Manufacturing Systems, Single-Use

Nov 02, 2008
BioPharm International
This article describes a quick method for evaluating lifecycle costs for single-use systems against their more conventional stainless-steel counterparts.
Nov 02, 2008
BioPharm International
Can disposables reduce your facility's environmental footprint? We have compared the environmental footprint of a traditional biopharmaceutical manufacturing facility using fixed-in-place stainless steel equipment, and a facility implementing disposable technologies for cell culture, solution mixing and hold, product hold, and liquid transfer.
Nov 02, 2008
BioPharm International
This article describes the steps required to build a comprehensive model in a batch process simulator for a process that uses single-use systems for buffer preparation and storage.
Nov 02, 2008
BioPharm International
Transitioning from stainless steel technology to disposable technology in bioprocessing.
Nov 01, 2008
BioPharm International
By BioPharm International Editors
Interview with David Radspinner, director of global marketing & customer applications, bioprocess production at Thermo Fisher Scientific.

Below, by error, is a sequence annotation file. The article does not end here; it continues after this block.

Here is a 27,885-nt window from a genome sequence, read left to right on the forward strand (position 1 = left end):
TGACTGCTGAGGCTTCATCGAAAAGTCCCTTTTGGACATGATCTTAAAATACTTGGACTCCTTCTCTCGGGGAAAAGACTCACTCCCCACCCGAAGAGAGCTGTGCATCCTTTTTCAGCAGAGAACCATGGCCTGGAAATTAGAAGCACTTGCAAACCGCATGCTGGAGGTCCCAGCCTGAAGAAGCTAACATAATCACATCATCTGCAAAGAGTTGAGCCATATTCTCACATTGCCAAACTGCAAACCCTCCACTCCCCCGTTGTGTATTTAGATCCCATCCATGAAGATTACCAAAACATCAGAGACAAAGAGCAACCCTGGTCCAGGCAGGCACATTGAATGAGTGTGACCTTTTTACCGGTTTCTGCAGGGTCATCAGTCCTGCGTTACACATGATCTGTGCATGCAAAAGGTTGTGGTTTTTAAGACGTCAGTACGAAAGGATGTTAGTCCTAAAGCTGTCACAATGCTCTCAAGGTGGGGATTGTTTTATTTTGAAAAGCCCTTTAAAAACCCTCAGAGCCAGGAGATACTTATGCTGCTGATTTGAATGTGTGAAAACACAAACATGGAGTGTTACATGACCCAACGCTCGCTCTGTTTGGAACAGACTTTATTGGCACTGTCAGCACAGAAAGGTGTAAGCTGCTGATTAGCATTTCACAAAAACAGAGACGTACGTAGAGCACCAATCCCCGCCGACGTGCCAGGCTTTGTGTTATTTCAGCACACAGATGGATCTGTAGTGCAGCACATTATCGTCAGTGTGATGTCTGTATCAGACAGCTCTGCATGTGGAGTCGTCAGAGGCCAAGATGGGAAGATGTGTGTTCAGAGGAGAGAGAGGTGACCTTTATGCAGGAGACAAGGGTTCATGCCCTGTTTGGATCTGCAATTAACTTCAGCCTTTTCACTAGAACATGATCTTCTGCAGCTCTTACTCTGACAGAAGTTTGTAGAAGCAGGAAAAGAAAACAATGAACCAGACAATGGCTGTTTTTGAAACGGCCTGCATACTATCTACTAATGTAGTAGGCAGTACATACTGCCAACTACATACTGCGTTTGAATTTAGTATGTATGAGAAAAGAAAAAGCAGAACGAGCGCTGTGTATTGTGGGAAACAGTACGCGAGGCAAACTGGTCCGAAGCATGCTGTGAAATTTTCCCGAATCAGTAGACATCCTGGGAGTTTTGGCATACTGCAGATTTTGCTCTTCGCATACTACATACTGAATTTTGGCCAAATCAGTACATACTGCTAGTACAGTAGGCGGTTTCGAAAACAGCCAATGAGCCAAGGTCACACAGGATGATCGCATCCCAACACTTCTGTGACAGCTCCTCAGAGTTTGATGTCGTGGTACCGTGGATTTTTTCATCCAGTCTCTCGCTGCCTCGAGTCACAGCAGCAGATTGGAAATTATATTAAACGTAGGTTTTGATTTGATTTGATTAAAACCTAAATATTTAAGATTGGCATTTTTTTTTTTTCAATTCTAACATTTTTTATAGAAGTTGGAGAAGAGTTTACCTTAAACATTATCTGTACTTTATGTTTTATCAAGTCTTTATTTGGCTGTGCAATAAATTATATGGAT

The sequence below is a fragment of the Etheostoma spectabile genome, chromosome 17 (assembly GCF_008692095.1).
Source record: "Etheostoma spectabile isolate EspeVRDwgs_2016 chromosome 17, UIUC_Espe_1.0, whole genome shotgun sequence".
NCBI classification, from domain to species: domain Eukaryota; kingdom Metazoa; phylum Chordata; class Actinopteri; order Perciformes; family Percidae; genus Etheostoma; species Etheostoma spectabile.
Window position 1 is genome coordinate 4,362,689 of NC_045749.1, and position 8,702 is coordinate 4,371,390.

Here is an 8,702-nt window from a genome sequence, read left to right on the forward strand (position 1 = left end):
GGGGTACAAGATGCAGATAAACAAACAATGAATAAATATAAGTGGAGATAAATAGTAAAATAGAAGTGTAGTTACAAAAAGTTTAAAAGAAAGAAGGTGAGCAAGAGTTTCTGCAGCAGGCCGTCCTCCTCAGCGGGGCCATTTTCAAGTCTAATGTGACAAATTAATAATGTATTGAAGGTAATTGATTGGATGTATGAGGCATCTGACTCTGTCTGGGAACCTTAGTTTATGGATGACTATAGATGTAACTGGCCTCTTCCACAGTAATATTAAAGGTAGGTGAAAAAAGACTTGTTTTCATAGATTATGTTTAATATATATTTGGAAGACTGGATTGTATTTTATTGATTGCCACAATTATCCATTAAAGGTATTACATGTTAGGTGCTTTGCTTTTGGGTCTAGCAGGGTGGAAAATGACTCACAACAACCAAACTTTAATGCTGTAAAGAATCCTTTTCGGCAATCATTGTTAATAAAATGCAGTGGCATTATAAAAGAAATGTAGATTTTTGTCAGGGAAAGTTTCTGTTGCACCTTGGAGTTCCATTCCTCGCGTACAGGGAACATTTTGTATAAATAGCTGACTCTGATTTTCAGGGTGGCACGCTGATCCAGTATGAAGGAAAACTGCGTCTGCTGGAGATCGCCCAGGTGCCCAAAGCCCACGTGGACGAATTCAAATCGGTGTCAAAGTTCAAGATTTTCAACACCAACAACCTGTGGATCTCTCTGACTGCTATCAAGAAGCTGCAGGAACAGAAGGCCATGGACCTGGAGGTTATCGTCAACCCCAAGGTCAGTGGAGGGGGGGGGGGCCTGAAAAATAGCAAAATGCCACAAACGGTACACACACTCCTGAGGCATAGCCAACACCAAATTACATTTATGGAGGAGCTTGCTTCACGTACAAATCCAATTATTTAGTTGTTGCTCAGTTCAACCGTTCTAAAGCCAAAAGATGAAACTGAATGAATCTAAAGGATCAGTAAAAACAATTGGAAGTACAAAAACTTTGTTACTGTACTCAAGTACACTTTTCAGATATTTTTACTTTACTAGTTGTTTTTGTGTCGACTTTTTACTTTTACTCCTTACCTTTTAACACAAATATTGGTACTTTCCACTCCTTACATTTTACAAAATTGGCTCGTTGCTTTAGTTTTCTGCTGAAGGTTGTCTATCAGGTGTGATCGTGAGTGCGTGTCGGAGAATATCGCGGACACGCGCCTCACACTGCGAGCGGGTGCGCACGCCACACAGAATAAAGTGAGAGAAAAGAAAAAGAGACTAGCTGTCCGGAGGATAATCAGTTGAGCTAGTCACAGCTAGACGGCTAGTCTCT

Nov 01, 2008
BioPharm International
Despite creating plastic waste, the disposables option is better for the environment.
Oct 01, 2008
BioPharm International
To achieve the right balance between disposable and reuseable options, companies must consider important technical and economic factors.
Aug 01, 2008
BioPharm International
In addition to making technical developments, vendors are also looking at ways to improve supply-chain security. By offering standard, off-the-shelf products, vendors are able to shorten lead times and improve the security of supply.
Jun 11, 2008
BioPharm International
By BioPharm International Editors
SciLog, Inc. (Middleton, WI), a privately held company that designs and manufactures computer-controlled bioprocessing equipment, has announced the signing of a patent licensing agreement with GE Healthcare (Somerset, NJ).
Jun 11, 2008
BioPharm International
As the use of disposable bioprocessing equipment has increased, a new question is gaining prominence: What is the best way to dispose of the equipment after use?
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